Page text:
Li Ka-Shing
Li Ka-Shing, a Hong Kong tycoon and China's richest man, has made his wealth in real estate development. Reuters

Both Forbes and the Chinese publication Hurun released their 2013 lists of the world’s wealthiest this week. To no one's surprise, Chinese were well represented on both lists. The two lists had some conflicting details over exactly how many billionaires China had, a number that Hurun estimated to be higher than Forbes.

“For every billionaire that Hurun Report has found, I estimate we have missed at least two, meaning that today there are probably 4,000 billionaires in the world," instead of the estimated 1,453, said Rupert Hoogewerf, chairman and chief reporter of the Chinese publication.

And now it seems that a lot of those mysterious money-makers could be in China. According to research by economics scholar Wang Xiaolu, China’s citizens do not report an estimated $2.3 trillion of what they earn each year. This “gray income” represents nearly 20 percent of the nation’s GDP.

As China’s government convenes at the annual National People's Congress -- which will conclude with the formal transition of leadership from Hu Jintao to Xi Jinping — to tackle the widening wealth gap, Wang’s report suggests the problem may be even bigger than it initially seemed.

The wealth is said to come from a variety of unsavory origins -- under-the-table bribes for corrupt officials, illegal deals between merchants and monetary "gifts" given to people not in government positions.

Wang has long studied China’s hidden wealth, and his most recent study confirmed what he had suspected in 2010. After his report came in three years ago, the government was pressured to crack down on the concealed assets. Feeble attempts, unfortunately, fell flat. The central government removed language to regulate the off-the-books gains during last year’s NPC meeting because it was found too difficult to define "gray income."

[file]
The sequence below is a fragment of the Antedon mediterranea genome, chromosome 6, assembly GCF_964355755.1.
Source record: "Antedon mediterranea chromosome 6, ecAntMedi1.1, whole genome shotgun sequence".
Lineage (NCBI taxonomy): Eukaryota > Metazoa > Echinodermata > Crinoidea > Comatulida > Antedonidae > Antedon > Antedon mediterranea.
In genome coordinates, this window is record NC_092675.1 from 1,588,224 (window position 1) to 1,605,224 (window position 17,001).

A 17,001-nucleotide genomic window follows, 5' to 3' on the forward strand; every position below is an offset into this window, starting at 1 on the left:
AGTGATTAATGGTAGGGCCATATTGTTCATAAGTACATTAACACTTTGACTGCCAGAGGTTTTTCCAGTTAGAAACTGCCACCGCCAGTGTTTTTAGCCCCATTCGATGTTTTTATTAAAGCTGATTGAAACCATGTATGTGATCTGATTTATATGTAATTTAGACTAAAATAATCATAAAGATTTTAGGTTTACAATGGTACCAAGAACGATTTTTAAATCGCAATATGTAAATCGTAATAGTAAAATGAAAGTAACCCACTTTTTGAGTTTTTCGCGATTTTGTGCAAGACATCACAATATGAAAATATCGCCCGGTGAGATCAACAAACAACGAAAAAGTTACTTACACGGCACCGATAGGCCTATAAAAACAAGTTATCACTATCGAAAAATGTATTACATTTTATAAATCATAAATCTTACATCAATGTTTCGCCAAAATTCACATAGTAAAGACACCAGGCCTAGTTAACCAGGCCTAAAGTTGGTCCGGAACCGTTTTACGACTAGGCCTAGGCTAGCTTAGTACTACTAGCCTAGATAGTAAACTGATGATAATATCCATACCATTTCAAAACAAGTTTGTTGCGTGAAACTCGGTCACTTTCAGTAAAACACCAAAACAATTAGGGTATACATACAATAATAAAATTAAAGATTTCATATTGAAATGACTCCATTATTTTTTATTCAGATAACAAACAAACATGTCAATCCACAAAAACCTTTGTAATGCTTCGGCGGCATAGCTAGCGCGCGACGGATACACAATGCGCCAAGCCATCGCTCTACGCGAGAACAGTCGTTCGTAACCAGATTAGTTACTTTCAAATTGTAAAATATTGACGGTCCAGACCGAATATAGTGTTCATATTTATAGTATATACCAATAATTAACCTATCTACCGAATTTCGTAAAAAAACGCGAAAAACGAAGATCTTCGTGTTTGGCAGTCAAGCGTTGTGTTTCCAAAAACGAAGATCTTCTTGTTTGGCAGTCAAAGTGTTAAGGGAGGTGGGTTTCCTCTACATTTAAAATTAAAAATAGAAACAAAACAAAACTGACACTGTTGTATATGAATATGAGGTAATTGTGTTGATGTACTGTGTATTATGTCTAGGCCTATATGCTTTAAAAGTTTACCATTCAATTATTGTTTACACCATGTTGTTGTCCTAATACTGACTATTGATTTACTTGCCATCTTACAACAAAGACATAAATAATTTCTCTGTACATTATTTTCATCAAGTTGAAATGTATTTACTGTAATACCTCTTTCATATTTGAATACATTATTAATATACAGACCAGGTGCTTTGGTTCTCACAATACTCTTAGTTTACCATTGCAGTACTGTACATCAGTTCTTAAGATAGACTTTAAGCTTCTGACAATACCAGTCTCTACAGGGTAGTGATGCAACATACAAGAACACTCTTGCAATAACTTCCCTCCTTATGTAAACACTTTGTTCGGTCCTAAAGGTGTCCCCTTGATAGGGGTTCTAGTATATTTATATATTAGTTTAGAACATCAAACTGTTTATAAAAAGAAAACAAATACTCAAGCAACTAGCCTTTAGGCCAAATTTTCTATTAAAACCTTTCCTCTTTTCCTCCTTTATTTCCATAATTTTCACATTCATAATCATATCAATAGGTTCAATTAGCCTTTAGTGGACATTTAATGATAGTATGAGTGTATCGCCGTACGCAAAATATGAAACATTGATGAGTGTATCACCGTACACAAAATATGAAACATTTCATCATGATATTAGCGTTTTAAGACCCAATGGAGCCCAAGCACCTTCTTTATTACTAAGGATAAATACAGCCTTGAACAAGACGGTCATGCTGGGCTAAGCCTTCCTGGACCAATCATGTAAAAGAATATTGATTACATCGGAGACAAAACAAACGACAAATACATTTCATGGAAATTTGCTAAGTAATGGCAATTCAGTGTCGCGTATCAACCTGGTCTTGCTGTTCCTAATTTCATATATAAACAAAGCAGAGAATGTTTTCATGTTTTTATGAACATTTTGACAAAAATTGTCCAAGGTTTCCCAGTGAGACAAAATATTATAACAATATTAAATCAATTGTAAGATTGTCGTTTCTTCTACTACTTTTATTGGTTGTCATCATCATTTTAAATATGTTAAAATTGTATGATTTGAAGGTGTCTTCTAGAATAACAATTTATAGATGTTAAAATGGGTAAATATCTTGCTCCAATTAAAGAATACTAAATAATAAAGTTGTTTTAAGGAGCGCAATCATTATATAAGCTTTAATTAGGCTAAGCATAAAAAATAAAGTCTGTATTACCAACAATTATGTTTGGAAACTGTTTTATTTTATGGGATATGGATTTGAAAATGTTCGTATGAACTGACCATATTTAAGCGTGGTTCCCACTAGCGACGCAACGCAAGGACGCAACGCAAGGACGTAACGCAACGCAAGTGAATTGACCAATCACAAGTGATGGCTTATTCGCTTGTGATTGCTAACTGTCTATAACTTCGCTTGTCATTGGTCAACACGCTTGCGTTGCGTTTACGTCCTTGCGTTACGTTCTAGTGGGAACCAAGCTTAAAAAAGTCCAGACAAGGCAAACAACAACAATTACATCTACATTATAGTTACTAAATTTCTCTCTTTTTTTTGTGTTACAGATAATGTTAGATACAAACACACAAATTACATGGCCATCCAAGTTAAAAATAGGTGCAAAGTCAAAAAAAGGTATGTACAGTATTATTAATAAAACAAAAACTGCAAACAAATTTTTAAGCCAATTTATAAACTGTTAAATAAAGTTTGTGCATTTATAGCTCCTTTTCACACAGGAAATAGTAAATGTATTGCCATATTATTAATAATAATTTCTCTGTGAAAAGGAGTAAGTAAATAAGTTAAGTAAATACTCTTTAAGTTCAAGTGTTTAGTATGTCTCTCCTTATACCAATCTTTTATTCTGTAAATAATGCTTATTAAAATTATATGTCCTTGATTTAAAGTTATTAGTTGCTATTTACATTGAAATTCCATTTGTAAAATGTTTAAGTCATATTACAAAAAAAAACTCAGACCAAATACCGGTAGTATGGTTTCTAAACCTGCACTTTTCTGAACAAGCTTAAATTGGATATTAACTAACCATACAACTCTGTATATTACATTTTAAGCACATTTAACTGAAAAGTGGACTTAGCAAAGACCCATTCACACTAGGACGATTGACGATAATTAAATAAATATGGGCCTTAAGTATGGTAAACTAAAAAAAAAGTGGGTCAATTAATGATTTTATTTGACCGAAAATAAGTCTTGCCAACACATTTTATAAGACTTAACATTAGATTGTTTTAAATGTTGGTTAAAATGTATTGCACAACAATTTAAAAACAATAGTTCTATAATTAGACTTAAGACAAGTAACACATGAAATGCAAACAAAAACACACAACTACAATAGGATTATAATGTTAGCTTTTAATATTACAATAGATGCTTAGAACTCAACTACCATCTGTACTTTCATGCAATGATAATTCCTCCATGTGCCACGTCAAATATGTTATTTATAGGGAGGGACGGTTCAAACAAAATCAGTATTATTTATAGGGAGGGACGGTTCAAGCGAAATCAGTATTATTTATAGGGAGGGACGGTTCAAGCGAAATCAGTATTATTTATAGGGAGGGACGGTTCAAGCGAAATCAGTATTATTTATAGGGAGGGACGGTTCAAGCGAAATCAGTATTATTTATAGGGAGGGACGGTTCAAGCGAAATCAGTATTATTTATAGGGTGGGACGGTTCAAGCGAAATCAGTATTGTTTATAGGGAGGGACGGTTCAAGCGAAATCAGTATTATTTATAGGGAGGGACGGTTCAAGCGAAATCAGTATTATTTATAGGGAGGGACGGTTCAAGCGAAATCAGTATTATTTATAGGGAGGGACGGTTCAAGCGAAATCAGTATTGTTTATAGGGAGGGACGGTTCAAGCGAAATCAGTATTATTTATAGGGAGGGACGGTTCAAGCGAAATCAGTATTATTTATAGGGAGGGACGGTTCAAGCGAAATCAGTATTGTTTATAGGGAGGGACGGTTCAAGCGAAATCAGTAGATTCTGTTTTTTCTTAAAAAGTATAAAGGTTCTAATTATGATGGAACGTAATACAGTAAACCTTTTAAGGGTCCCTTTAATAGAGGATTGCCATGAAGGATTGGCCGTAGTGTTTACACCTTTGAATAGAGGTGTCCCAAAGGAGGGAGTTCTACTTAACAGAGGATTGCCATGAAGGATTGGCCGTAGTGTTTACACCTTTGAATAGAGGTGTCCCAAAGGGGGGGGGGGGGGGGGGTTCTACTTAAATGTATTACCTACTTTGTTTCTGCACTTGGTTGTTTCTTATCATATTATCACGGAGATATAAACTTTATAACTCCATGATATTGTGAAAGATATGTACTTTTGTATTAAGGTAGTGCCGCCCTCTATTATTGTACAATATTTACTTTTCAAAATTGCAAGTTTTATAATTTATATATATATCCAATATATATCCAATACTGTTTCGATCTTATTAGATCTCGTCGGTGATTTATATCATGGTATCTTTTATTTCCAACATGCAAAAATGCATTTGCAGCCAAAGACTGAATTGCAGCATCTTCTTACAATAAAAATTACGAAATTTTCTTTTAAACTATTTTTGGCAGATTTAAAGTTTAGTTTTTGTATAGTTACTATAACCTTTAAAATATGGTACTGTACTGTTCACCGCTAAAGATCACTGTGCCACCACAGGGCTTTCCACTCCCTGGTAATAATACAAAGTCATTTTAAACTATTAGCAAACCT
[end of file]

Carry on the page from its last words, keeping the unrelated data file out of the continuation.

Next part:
According to the South China Morning Post, the original draft on the NPC work report said the government would crack down off-the-books income in an attempt to “resolutely” reverse the growing income disparity.

The language was then changed to “protect legal income,” “adjust excessively high income,” and “ban illegal income.”

The new language clearly does not require any serious effort to discover where the mysterious $2.34 trillion is going, and that's not likely to change soon.

The NPC itself is home to some of China’s wealthiest citizens. According to the same Hurun report, among the delegates gathered in Beijing, 31 people have more than $1 billion in personal assets each. And according to a report by the Financial Times, an additional 52 billionaires are delegates to the Chinese People’s Political Consultative Conference, an advisory board that meets during the NPC conference. That means a total of 83 billionaires sitting in parliamentary positions.